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United States Department of Agriculture

Agricultural Research Service

Title: Lesquerella: A Domestic Source of Hydroxy Fatty Acids

Author
item Dierig, David

Submitted to: Agronomy Abstracts
Publication Type: Abstract Only
Publication Acceptance Date: September 15, 2006
Publication Date: November 16, 2006
Citation: Dierig, D.A. 2006. Lesquerella: A Domestic Source of Hydroxy Fatty Acids. Agronomy Abstracts. {CD-ROM P24080)

Technical Abstract: The genus Lesquerella is a source of three different hydroxy fatty acids (HFA) in their seed oil with applications as a renewable raw material replacement for fossil fuel products. Lesquerella fendleri is the primary species from this genus in the process of commercialization and contains a HFA similar to castor oil, currently the only available commercial hydroxylated oil. Castor has a naturally occurring toxic protein (ricin) and a highly allergenic storage protein that prohibits production and processing in the U.S. About $50 million worth of castor oil is imported every year, primarily from India for industrial uses. L. fendleri is native to arid climates of the desert southwestern U.S. and production will likely occur in Arizona, Texas, and New Mexico. Products targeted from this crop include biolubricants, biofuel additives to increase engine lubricity, biodegradable plastics, coatings, surfactants, and cosmetics. The critical issue to bring this crop to commercialization is scale up of acreage from 100 to 100,000 acres. Data collection, management, and dissemination are essential to address supply chain issues as are agronomics such as crop seeding, herbicides, and plant breeding to improve oil quantity and quality. The economics of production and cost benefit ratios are also needed. The result of this will be further opportunities for market expansion and a proven record of a successful new crop through interaction of the public and private sectors.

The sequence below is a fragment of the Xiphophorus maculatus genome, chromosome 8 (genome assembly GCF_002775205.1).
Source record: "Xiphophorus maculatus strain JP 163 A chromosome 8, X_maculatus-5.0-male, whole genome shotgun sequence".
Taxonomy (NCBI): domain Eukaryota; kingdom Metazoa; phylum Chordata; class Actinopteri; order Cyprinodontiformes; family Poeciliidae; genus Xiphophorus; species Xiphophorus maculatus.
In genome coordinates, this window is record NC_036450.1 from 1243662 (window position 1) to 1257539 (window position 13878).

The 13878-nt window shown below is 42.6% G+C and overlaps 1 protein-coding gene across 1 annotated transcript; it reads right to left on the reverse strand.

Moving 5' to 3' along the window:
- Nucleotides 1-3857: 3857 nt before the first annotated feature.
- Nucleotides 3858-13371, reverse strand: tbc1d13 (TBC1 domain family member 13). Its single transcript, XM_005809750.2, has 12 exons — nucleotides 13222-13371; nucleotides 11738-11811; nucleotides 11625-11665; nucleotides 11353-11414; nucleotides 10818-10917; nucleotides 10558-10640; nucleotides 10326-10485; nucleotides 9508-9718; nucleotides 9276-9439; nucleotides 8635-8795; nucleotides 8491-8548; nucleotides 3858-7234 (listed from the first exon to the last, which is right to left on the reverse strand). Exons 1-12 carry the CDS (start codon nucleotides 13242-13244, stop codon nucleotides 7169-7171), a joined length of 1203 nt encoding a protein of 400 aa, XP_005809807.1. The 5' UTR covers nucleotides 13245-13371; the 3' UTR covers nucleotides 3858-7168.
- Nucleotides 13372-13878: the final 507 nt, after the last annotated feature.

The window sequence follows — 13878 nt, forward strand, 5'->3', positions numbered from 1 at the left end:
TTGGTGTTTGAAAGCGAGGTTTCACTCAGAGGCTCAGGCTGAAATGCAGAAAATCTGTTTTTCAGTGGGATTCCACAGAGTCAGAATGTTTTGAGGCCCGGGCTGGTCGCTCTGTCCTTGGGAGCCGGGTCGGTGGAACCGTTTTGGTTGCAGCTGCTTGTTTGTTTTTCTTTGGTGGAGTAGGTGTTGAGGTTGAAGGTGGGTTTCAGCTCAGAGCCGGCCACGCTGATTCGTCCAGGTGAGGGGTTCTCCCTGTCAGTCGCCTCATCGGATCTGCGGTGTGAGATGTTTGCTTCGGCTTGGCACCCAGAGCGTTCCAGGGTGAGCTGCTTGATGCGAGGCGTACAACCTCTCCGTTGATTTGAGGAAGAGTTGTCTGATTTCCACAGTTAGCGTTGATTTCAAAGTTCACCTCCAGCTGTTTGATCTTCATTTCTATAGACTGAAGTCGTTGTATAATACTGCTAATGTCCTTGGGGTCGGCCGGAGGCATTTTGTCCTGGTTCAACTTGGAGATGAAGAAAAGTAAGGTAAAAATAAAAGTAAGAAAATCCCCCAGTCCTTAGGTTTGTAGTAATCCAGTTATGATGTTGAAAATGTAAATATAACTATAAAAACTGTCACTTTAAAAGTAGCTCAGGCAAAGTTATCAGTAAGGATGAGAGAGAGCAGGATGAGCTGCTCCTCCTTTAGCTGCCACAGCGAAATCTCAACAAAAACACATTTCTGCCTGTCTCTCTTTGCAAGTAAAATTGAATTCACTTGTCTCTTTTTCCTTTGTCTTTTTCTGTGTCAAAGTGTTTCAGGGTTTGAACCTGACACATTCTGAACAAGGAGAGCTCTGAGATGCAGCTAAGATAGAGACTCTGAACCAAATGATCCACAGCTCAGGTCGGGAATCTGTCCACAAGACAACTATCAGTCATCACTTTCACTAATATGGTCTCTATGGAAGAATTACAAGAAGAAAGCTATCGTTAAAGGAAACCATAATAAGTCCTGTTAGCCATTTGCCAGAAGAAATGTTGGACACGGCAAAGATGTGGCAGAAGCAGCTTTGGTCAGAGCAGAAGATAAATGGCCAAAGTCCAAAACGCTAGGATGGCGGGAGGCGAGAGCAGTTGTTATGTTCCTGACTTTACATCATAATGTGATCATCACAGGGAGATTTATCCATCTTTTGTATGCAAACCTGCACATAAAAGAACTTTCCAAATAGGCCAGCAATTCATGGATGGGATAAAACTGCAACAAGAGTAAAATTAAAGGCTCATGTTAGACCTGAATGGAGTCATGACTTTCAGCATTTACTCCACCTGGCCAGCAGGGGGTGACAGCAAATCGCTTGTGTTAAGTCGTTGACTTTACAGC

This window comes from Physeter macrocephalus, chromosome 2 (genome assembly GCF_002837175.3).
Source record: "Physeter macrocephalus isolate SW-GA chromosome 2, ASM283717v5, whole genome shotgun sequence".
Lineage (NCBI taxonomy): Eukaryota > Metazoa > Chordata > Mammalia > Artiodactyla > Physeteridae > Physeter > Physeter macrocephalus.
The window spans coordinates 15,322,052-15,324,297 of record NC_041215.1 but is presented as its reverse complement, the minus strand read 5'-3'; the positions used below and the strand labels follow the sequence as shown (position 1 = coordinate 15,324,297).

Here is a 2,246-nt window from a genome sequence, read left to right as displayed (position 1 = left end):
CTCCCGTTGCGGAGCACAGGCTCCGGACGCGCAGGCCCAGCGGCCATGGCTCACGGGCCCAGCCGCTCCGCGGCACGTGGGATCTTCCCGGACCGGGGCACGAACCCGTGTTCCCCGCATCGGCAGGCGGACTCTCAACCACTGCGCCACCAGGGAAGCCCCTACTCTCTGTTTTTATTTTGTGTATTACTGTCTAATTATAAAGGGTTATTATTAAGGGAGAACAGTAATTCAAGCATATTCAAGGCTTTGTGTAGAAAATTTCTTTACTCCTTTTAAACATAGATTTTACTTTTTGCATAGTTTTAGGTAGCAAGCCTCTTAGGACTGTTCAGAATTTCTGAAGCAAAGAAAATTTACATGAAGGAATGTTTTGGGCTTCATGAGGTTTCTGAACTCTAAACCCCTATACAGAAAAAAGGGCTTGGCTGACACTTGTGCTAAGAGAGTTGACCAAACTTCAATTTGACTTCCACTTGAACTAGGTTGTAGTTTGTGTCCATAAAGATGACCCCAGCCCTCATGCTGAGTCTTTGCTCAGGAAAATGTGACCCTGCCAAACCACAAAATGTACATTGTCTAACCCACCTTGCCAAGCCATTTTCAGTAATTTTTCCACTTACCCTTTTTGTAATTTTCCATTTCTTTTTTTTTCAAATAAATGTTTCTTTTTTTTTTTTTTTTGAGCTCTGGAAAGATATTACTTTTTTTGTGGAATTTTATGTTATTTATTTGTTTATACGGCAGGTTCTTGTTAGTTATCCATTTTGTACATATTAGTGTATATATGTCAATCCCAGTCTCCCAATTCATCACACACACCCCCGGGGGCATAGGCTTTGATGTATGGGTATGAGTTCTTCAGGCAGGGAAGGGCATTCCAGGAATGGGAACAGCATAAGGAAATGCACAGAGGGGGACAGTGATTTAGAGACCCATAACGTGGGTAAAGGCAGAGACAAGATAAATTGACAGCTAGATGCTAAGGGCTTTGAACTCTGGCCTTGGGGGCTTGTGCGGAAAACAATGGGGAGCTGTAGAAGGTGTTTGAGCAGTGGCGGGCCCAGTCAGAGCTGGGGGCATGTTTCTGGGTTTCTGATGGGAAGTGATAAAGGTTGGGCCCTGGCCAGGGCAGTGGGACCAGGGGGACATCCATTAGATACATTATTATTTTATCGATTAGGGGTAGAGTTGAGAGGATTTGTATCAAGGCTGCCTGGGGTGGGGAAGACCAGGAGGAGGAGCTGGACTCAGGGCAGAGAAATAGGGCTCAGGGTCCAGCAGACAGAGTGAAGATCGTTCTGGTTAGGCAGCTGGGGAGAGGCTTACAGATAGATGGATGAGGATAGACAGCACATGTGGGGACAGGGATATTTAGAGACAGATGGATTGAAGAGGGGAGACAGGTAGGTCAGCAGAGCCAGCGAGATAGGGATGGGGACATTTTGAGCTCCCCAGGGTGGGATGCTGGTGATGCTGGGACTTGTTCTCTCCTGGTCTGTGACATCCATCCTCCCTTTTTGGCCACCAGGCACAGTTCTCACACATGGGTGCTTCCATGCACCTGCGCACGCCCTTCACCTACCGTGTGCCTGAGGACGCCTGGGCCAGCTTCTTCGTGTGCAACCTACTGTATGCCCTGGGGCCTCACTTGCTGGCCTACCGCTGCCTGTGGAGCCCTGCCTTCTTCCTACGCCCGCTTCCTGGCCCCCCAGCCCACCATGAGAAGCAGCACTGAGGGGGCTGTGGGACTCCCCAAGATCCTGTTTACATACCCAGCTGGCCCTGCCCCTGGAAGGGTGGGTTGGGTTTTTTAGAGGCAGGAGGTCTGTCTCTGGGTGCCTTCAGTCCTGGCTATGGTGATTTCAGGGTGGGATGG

Last Modified: 4/23/2014
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